Find the answer to your Linux question:
Results 1 to 10 of 10
I have some movies of my wedding in PAL format on multipls DVD-Rs I'd like to do two things with these DVD-Rs: 1) Copy the PAL DVD and create a ...
Enjoy an ad free experience by logging in. Not a member yet? Register.
  1. #1
    Just Joined!
    Join Date
    Feb 2004
    Location
    New York City
    Posts
    2

    Legitimate DVD Copying and PAL to NTSC Conversions


    I have some movies of my wedding in PAL format on multipls DVD-Rs
    I'd like to do two things with these DVD-Rs:

    1) Copy the PAL DVD and create a backup so I can lend out the backups to family instead of the original wedding DVD
    2) I'd like to convert the PAL DVD to a NTSC DVD

    I'm currently running Fedora Core I and I've tried using DVDRip and various other tools but they're apparently written to rip DVDs and convert the to (S)VCDs.

    Can anyone help me out with some information on what tools ( and steps, if possible ) I must use in order to accomplish the two tasks above?

    Thanks
    Pankaj

  2. #2
    Linux Guru
    Join Date
    Apr 2003
    Location
    London, UK
    Posts
    3,284
    im not sure that anyone here knows the answer, as this is the 2nd time the question has been posted.

    Its sad when this happens, as we try our best to answer as much as we can, but unfortunatly, nobody knows everything.

    You could try asking on these forums: http://www.dvdrhelp.com/forum/viewforum.php?f=19 as your next step to getting help with this problem.

    If you do get an answer, it would be good to let us know, so that we can point others in the right direction in the future.

    Thanks,

    Jason

  3. #3
    Linux Engineer
    Join Date
    Jul 2003
    Location
    Stockholm, Sweden
    Posts
    1,296
    would I be rightin saying that the difference between PAL and NTSC is simply the aspect ratio? int hat case mplayer can convert it and save it in the save format. k3b can write the files to dvd

  4. #4
    Just Joined!
    Join Date
    Apr 2005
    Posts
    1
    With respect to the difference between PAL and NTSC:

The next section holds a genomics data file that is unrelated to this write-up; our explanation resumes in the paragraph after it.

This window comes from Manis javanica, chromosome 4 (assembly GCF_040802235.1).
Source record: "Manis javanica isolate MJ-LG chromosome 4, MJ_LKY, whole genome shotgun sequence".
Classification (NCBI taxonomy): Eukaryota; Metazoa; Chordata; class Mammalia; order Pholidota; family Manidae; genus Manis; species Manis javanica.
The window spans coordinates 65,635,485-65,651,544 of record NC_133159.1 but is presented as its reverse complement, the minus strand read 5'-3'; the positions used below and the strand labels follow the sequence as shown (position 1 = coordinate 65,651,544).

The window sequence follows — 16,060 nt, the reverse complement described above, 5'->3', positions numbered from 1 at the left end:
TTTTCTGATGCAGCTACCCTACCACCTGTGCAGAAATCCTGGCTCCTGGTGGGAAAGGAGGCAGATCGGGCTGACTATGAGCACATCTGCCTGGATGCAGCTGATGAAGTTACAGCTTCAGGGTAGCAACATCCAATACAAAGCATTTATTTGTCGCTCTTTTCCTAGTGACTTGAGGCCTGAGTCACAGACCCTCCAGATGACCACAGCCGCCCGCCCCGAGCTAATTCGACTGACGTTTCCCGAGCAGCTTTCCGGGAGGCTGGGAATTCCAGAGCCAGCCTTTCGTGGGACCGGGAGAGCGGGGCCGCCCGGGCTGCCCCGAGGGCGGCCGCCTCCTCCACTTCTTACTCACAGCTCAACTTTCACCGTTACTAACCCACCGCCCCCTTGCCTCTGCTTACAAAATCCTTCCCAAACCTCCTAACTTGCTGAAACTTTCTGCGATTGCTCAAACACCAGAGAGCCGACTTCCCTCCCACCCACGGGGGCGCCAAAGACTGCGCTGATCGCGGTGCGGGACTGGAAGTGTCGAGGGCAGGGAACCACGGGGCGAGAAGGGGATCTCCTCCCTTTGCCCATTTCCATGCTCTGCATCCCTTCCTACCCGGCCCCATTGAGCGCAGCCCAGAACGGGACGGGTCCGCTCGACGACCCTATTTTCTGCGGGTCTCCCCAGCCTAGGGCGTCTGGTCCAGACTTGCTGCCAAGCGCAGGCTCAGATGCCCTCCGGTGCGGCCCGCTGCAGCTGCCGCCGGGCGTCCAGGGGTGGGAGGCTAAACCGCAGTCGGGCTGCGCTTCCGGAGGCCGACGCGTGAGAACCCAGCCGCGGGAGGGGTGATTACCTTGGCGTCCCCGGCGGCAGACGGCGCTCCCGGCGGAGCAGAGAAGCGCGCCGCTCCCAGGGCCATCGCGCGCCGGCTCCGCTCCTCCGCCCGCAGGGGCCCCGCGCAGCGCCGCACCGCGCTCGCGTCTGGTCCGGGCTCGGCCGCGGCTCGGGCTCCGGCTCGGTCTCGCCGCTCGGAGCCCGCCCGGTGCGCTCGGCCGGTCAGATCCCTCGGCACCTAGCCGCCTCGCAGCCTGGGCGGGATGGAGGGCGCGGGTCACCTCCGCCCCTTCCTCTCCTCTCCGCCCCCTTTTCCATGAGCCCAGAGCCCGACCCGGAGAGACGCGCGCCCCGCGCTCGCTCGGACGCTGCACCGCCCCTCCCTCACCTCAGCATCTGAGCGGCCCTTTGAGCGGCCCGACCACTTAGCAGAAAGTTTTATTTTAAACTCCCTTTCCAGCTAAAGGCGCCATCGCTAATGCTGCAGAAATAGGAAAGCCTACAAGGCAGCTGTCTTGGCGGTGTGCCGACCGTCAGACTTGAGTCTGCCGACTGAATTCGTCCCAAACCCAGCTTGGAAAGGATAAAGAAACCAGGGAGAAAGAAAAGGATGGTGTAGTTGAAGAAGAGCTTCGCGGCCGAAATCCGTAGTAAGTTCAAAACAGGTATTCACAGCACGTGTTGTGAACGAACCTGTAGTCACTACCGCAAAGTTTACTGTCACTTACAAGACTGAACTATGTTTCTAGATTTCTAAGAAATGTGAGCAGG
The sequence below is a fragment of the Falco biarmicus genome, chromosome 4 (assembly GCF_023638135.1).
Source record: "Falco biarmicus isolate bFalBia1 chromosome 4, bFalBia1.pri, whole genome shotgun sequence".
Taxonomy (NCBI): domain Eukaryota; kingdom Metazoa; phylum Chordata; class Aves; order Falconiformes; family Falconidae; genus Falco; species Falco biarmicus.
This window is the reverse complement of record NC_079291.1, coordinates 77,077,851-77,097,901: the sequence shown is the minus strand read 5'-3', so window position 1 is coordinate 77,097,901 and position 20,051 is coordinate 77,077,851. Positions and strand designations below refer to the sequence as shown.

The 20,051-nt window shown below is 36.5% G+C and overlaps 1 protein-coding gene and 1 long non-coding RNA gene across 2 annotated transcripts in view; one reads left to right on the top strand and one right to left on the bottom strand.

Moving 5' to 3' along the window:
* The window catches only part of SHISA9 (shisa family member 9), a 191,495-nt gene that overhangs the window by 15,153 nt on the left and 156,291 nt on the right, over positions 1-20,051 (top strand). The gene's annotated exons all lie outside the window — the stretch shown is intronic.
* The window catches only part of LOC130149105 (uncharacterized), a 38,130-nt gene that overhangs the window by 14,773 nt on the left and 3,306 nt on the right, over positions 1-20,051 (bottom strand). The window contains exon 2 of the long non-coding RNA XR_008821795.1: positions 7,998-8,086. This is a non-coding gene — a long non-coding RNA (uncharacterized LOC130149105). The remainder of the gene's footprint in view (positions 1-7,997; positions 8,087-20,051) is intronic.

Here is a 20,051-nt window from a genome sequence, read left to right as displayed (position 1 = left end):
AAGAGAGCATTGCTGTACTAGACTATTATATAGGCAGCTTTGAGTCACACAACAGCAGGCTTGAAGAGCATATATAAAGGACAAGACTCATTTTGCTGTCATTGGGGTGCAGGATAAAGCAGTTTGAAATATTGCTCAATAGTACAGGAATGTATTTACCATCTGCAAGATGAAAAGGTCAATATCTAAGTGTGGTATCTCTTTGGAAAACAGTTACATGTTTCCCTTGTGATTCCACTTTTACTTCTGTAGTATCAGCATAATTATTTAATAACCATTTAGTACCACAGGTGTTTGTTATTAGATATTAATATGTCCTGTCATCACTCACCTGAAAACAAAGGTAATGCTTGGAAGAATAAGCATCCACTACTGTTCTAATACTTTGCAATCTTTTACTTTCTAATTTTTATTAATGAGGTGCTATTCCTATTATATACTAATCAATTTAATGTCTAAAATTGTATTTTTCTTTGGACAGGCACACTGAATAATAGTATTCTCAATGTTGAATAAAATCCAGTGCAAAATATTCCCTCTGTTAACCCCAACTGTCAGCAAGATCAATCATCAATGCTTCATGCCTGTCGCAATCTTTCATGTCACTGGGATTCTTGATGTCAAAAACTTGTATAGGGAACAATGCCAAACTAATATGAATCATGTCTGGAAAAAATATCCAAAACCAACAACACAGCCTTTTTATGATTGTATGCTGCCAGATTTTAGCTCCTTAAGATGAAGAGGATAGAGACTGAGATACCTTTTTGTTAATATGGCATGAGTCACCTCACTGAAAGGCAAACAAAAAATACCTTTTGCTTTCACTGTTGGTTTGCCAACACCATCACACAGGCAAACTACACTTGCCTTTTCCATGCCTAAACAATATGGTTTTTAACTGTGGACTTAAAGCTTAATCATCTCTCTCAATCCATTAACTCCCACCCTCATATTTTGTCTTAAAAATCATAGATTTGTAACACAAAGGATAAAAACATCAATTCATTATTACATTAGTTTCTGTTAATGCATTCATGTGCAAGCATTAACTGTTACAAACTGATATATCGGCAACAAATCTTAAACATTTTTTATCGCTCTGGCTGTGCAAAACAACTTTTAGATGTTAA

The primary differences between PAL and NTSC are the supported frame rates and
    resolutions. PAL, for example, supports greater vertical resolution while NTSC
    supports a higher frame rate.

    There is in fact no difference between aspect ratios. Both are appropriate for popular
    ratios such as 4:3 and 16:9.

    would I be rightin saying that the difference between PAL and NTSC is simply the aspect ratio?
    With respect to the original question about converting from PAL DVD to NTSC DVD:

    vobcopy is an appropriate tool to extract the MPEG2 program stream from
    the DVD.

    mount /dev/dvd /mnt/cdrom # modify as appropriate
    vobcopy -l # that is the lowercase L

    mjpegtools are appropriate for adjusting the framerate and resolution.

    First use mplayer to demux the program stream yielding the video elementary stream.
    You can either background mplayer and start the `cat` line in the foreground or
    simply run these commands in different windows. The `cat` line reads from the
    named-pipe output of mplayer, so don't wait for mplayer to terminate before
    invoking `cat`.

    mkfifo stream.yuv
    mplayer -ao null -noframedrop -vo yuv4mpeg /path/to/vobcopy-pr/path/to/vobcopy-produced-VOB-file &
    cat stream.yuv | yuvfps -r 30000:1001 | yuvscaler -n n -O DVD | mpeg2enc -n -n -f 8 -F 4 -o out.m2v

    Now go back to the original vobcopy-produced program stream (VOB file) and grab the
    audio.

    mplayer -ao pcm -vo null -vc dummy /path/to/vobcopy-produced-VOB-file

    Then encode it as AC3 audio.

    ffmpeg -ab 224 -ac 2 -ar 48000 -i audiodump.wav audiodump.ac3

    Then remux the new video and audio programs.

    mplex -f 8 -o ready-to-master.mpg out.m2v audiodump.ac3

    Then use dvdauthor to master the DVD filesystem.

    cat << EOF > dvdauthor.xml
    <dvdauthor dest="/home/decourl/target-dir-for-dvd-filesystem-image">
    <vmgm>
    </vmgm>
    <titleset>
    <titles>
    <video />
    <pgc>
    <vob file="ready-to-master.mpg" />
    </pgc>
    </titles>
    </titleset>
    </dvdauthor>
    EOF

    dvdauthor -x dvdauthor.xml

    Then use growisofs to generate the ISO and burn directly to DVD in one step.
    growisofs is part of dvd+rw-tools.

    growisofs -Z /dev/dvd -dvd-video /target-dir-for-dvd-filesystem-image

    Welcome to the world of Linux-based video processing. Most everything is
    possible, but don't expect a foo2bar-style program to exist for your exact
    problem.

    Instead, understand the properties that your source video has,
    and also understand the properties that the desired destination video has.

    Use the appropriate tools to generate a filter-chain from one format to another.

    mplayer is your friend. It can read anything and render it not just to the screen, but
    to "raw" formats that you can then filter and recode however you like.

    dvdauthor is a must for generating consumer-compatible DVDs in Linux, but it
    still requires properly formatted input (ie: not some MPEG4 AVI that you got off the
    net).

    transcode is a set of tools that can be used in place of mjpegtools. It relies upon
    libraries from many different Linux video processing efforts and attempts to internalize
    the complicated pipelines that are necessary within one executable. It also provides
    simple tools to accomplish different tasks, such as muxing and demuxing.
    One downside is that it has a complicated command-line. In my example, transcode is not
    used.

    Another tool that can do filtering and MPEG2 encoding is mencoder. I do not believe
    that mencoder currently produces dvdauthor-compliant output (at least not as shipped)
    so I would not recommend using the MPEG2 encoding feature of mencoder for generating
    DVDs. mencoder does a good job of outputting to an AVI container but not to an MPEG